Format Photography Festival

Wendy Pye – 7/03/11

This weekend a few Tri-Podders popped up north to The Format Photography Festival in Derby. This year’s programme is curated around the theme of street photography. On Saturday I braved the cold and constant drizzle of rain and participated in the outdoor Master Class with Brian Griffin. Even though I was damp and chilly throughout, I just about managed to maintain my attention and get my head around learning some new location lighting techniques, mixing flash with daylight. Brian openly shared some of his trade mark portrait lighting scenarios, using multiple Broncolor flash heads that create beautiful dramatic light. I was impressed with Brian’s patience and attention to detail, I’ve been following his work since I started my photography education in the 8o’s and inspired by his clever use of light.

workshop test shot of Brian and his intern - using Broncolors & honeycomb

Brian finished off the day talking us through his latest personal project – ‘The Black Country’ a clever recreation of his childhood community & family memories that will be exhibited soon at The Walsall Art Gallery in April & will be well worth the visit.

© Brian Griffin 'Black Country Woman'

On Sunday the sun decided to make a welcome appearance and I wandered around some of the exhibitions. The festival is well curated around some quirky venues but my photographers beady eye couldn’t help noticing a fair amount of badly post produced and over sized prints. Some photographers are pushing print sizes from digital files too large and ruining the print quality. When you take a close look in to the print, the noise and chromatic aberration is not visually pleasant & I presume is unintentional and out of context with the theme of the work. Digital has opened up the world of photography but in terms of print quality it has taken a step backwards. I think some photographers need to seek more guidance from experts to understand the limitations of digital files and printing to ensure finer print quality. Besides this gripe I did particularly enjoy seeing Tehran’s self-portrait series at The Derby Museum by Mehraneh Atashi, the prints were also noisy and contained blown out pixels but this actually looked OK and worked within the raw context of the series.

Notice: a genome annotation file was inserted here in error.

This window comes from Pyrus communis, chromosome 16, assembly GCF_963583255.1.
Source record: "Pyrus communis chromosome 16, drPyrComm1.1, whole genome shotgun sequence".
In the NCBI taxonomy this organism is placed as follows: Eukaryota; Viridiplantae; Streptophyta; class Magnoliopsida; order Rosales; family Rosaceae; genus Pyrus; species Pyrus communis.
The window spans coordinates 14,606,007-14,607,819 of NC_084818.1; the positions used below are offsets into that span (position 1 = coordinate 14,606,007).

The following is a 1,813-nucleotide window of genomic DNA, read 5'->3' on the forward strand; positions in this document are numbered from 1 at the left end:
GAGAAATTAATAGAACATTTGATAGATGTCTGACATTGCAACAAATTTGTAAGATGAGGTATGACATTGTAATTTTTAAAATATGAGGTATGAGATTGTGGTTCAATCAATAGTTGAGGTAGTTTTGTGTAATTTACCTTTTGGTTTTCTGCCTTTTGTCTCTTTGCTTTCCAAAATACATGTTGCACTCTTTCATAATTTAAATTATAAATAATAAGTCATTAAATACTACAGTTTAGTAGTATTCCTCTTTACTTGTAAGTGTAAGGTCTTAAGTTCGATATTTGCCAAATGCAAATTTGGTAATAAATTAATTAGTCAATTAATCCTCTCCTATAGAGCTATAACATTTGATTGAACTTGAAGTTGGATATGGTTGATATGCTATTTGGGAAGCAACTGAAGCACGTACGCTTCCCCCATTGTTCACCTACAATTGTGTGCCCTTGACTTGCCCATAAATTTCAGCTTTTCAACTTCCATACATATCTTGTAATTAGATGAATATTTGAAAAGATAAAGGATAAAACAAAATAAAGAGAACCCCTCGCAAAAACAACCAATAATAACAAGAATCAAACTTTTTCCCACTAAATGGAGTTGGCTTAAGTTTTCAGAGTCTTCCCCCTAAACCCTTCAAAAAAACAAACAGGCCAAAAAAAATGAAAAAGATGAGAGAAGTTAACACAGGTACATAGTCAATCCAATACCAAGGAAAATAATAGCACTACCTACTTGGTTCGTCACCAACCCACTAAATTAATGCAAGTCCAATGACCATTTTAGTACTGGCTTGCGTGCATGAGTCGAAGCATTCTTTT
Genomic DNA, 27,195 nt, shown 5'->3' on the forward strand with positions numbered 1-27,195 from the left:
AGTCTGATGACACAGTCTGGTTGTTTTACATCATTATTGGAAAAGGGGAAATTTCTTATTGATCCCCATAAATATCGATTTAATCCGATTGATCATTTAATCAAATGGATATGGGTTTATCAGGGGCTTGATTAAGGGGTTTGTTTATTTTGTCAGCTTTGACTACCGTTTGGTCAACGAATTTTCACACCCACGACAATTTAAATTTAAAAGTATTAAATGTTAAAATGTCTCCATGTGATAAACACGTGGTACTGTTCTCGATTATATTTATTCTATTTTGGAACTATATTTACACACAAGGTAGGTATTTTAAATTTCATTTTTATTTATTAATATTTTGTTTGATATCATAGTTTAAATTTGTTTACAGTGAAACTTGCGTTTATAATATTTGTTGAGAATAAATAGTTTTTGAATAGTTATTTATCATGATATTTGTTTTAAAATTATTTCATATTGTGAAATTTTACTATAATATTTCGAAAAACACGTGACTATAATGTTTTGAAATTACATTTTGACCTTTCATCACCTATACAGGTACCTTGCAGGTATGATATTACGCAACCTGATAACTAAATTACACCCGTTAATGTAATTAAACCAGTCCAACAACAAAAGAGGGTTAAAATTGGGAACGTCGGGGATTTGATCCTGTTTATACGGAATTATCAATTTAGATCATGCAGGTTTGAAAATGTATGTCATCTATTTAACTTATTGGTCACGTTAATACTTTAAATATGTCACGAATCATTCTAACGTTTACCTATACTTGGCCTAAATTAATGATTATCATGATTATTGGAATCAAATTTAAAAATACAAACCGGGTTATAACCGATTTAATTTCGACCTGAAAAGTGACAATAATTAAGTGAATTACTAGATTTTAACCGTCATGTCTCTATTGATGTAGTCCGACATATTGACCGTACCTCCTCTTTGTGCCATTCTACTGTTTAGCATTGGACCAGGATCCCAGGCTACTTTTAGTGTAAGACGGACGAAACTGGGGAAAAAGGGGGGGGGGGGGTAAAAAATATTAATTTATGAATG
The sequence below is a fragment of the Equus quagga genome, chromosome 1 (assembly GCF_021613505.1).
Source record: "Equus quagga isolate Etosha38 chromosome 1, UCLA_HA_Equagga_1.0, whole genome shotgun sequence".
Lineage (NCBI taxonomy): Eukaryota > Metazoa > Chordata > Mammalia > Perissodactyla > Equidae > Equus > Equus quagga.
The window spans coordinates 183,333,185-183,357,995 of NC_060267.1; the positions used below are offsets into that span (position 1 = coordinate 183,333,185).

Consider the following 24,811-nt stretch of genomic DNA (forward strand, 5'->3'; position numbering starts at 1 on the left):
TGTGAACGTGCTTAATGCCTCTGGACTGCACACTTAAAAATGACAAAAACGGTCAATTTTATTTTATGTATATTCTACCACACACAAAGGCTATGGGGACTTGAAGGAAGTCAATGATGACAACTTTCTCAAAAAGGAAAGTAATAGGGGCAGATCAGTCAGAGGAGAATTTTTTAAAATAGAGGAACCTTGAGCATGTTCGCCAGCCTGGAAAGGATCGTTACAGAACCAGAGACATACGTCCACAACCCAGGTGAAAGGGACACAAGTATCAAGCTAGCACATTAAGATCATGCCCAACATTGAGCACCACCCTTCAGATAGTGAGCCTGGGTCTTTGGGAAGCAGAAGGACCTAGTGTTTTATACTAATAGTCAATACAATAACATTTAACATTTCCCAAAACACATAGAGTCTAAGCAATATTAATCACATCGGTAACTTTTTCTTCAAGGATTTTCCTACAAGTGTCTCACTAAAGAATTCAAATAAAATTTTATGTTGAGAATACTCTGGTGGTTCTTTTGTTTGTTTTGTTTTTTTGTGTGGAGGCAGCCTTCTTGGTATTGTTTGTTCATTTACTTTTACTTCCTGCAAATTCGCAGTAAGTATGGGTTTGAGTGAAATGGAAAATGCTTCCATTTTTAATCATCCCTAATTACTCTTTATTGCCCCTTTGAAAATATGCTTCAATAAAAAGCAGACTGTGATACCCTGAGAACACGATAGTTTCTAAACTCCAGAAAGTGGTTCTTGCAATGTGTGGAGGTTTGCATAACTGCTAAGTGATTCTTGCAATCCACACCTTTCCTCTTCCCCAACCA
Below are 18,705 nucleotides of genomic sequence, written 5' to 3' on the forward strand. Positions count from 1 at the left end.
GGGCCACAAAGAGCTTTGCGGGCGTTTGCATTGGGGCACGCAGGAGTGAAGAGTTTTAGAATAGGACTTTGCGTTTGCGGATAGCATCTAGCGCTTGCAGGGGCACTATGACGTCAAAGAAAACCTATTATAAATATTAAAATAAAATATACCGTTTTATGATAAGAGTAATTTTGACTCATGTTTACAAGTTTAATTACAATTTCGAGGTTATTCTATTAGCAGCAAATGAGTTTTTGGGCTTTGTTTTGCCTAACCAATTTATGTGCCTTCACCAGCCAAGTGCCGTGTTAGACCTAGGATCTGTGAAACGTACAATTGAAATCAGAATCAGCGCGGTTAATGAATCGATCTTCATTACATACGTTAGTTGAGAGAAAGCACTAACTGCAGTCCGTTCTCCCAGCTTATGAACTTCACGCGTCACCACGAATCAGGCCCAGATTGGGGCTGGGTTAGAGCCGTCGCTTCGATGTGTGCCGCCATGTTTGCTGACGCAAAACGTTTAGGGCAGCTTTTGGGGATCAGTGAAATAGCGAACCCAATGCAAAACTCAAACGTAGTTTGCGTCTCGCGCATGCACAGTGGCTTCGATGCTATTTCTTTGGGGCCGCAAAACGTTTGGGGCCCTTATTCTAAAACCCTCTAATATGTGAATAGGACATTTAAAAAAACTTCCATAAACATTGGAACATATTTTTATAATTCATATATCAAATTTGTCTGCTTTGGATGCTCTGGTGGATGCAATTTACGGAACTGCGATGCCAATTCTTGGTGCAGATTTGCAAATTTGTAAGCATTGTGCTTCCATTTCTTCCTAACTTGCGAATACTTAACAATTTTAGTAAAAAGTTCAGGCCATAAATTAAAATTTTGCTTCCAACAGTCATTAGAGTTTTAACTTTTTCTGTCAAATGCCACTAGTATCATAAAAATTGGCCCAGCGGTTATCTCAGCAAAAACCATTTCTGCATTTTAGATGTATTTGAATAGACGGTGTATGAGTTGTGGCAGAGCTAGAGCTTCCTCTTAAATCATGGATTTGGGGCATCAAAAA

© Mehraneh Atashi ' Self Portrait 5' (Tehran Project)

© Mehraneh Atashi - 'Self Portrait 7'(Tehran Project)


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